Moreover, retirement aside, he remains professionally active—in fact, still tenacious and indefatigable at 86 years old—developing companies in various countries either as a board member or consultant and, even better, nurturing his home country in various respects. “I try to confine my travels abroad during weekends, so that I can be here from Monday to Friday,” he divulges. In fact, when I ask if he still has any unattained goal at this stage in his storied and success-filled life, he evinces a quiet but patriotic fervor with just two words: “poverty alleviation.”
Indeed, Dr. SyCip is very much involved in efforts to uplift Filipino lives, collaborating with Synergeia Foundation Inc. with regard to basic education; with the San Pablo City-based Cards, for microfinance; and is increasingly involved with Gawad Kalinga, with regard to housing for the poor. In fact, he even longs to add rural health development to his present roster of endeavors.
Given Dr. SyCip’s having lived through the post-WWII period when the Philippines was second only to Japan in terms of prosperity, I could not help but ask if he foresees our country ever regaining such glory. He replies that it is possible but “The solutions need to be for the long term, and not just for the sake of winning elections. There are many bright people in many countries, including the Philippines, but there has to be willpower and determination for us to really move forward. I have always believed that people are generally good; they just need proper guidance and leadership.”
Asked for the proverbial key to his success, Dr. SyCip opines that professionally, he credits “Believing in people.” As for the key to his continued health and having not just worked but lived far longer than most, he muses that “I cannot claim credit; health is really a matter of good luck,” although it has certainly helped that, he quips, “I never smoked a cigarette in my life, and probably because of all the walking I have been doing in airports.”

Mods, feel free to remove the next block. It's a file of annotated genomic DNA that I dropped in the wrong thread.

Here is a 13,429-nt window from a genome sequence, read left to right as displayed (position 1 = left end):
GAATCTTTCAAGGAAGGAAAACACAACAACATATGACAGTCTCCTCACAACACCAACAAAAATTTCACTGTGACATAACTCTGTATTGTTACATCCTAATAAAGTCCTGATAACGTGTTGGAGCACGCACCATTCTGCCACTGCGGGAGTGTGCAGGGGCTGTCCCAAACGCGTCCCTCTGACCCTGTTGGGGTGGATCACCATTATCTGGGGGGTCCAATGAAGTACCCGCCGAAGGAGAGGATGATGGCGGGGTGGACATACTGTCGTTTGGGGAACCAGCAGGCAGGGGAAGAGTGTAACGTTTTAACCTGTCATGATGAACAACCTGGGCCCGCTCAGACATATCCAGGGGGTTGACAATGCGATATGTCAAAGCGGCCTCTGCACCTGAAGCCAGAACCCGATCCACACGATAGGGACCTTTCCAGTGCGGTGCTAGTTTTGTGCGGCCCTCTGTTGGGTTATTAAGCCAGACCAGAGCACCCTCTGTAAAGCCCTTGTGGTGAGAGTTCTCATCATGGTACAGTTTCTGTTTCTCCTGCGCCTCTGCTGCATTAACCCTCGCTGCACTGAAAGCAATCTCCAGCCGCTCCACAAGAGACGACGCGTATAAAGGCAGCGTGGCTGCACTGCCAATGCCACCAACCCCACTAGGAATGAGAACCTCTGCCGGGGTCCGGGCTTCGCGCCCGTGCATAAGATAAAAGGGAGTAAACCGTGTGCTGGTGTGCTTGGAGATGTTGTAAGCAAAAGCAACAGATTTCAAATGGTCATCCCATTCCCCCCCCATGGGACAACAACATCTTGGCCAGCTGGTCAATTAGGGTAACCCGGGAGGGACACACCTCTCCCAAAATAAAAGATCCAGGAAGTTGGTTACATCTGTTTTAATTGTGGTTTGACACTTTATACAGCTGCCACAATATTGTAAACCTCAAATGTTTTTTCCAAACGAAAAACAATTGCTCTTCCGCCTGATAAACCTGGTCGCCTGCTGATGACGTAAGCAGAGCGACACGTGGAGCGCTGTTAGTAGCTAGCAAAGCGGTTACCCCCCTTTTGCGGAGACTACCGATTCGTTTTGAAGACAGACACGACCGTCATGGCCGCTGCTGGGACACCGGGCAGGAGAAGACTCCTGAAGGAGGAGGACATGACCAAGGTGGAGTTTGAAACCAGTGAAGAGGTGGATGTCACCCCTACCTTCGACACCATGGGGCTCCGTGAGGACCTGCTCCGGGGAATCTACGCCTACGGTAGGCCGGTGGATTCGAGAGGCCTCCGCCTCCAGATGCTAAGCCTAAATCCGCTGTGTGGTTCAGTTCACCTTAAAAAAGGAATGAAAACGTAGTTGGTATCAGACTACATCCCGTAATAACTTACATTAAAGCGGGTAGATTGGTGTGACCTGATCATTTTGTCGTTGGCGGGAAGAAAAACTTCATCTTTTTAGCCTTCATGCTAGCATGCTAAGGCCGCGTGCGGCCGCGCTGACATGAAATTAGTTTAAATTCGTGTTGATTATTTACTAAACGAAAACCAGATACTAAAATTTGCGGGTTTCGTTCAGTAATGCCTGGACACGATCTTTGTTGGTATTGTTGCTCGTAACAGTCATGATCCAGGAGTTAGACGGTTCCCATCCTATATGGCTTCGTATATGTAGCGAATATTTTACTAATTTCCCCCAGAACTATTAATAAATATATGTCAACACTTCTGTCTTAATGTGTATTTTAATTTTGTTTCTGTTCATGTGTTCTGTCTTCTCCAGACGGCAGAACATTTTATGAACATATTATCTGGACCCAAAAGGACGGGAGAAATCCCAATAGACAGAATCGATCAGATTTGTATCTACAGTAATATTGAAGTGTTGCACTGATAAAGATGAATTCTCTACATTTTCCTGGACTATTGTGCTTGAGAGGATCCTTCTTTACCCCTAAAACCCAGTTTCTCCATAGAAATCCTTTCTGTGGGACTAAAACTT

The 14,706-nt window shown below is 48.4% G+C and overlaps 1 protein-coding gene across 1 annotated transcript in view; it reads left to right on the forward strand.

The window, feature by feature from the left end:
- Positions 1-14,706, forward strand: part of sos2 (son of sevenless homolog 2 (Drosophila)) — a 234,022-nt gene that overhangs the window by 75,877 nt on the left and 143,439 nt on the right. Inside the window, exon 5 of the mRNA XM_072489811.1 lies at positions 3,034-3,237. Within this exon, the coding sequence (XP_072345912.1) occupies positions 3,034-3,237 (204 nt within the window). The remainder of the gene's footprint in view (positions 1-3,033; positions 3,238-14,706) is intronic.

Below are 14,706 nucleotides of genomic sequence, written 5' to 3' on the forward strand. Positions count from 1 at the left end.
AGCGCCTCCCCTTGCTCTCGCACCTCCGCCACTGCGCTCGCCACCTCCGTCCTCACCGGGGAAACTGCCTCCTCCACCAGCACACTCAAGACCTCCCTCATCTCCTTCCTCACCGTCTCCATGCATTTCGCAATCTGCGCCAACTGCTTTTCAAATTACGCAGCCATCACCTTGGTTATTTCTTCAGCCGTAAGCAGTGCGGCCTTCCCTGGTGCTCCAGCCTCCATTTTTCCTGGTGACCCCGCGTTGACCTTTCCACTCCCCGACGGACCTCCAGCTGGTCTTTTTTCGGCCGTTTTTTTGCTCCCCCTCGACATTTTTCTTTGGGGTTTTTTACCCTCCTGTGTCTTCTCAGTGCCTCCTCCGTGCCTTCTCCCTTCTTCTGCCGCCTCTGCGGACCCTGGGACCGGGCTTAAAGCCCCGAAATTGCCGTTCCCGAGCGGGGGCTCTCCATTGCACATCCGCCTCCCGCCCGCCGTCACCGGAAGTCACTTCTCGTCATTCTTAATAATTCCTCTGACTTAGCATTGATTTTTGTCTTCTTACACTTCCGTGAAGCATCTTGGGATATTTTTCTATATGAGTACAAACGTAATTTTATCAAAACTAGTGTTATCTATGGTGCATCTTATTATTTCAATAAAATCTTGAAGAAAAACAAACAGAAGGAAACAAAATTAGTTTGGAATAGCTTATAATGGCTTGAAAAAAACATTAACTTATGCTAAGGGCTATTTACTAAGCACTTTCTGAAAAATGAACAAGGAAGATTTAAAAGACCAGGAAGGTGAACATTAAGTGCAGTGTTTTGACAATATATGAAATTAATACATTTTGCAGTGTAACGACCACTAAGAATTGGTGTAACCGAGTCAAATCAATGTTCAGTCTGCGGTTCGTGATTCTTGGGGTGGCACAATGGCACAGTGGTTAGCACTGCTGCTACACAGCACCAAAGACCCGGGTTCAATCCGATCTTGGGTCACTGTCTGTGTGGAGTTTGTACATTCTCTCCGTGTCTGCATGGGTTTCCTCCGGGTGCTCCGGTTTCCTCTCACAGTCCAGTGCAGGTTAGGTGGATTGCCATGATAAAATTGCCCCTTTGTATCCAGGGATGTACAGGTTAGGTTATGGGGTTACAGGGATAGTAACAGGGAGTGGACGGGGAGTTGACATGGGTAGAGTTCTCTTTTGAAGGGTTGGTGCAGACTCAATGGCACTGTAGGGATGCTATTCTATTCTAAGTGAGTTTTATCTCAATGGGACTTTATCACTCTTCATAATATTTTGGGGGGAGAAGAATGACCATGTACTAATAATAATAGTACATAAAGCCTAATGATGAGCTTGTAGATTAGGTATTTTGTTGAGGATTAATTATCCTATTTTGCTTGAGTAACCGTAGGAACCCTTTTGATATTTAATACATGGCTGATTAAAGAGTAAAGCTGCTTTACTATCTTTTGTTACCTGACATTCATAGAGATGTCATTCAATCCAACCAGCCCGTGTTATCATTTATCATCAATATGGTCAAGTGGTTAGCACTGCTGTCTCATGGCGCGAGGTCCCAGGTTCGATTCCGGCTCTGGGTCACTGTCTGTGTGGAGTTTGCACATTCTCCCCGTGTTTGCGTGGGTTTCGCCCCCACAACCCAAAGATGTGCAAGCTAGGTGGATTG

For all the multitude of feats to his name, Dr. SyCip wishes to be remembered most for two things: first, for putting the Philippines on the global accounting map, and second, for his commitment to basic education via upgrading of teacher and teaching standards and working directly at the community level throughout the country. He vocally views the lack of basic education as a hindrance to the country’s progress (“Only three out of 10 children get to finish elementary school in some of the Moslem areas,” he stresses), “which is worsened by the unrestricted population growth.” In addition, he laments that there is a dearth of national investment in developing human resources as well as infrastructure.
Yet, challenging as the country’s overall situation may be, Dr. SyCip wishes to impart this message to the Filipino youth, especially to UE students, accountancy majors or not: “Don’t give up on your country. Have confidence in it. There are opportunities for you to grow here professionally; you just have to know where to look.” Indeed, as Dr. Washington SyCip himself has epitomized all his life, victories can emerge from even the direst of circumstances.
Caption for the different photos of Dr. SyCip:
Dr. SyCip at work through the decades: with SGV & Co. Co-Founder Alfredo Velayo; at the inaugural meeting (standing, 2nd from right) of the Board of Governors of the Management Association of the Philippines in 1951; (middle row, from left) with US Presidents Ronald Reagan and Bill Clinton; (bottom) and at the 50th anniversary of SGV & Co. in 1996, flanked by the Firm’s Officials, Partners, et al. (All photos of Dr. SyCip in this issue courtesy of Dr. SyCip and SGV & Co.) • Dr. SyCip, wife Anna and their children (standing from left) George Edwin, Victoria and Robert Raymond.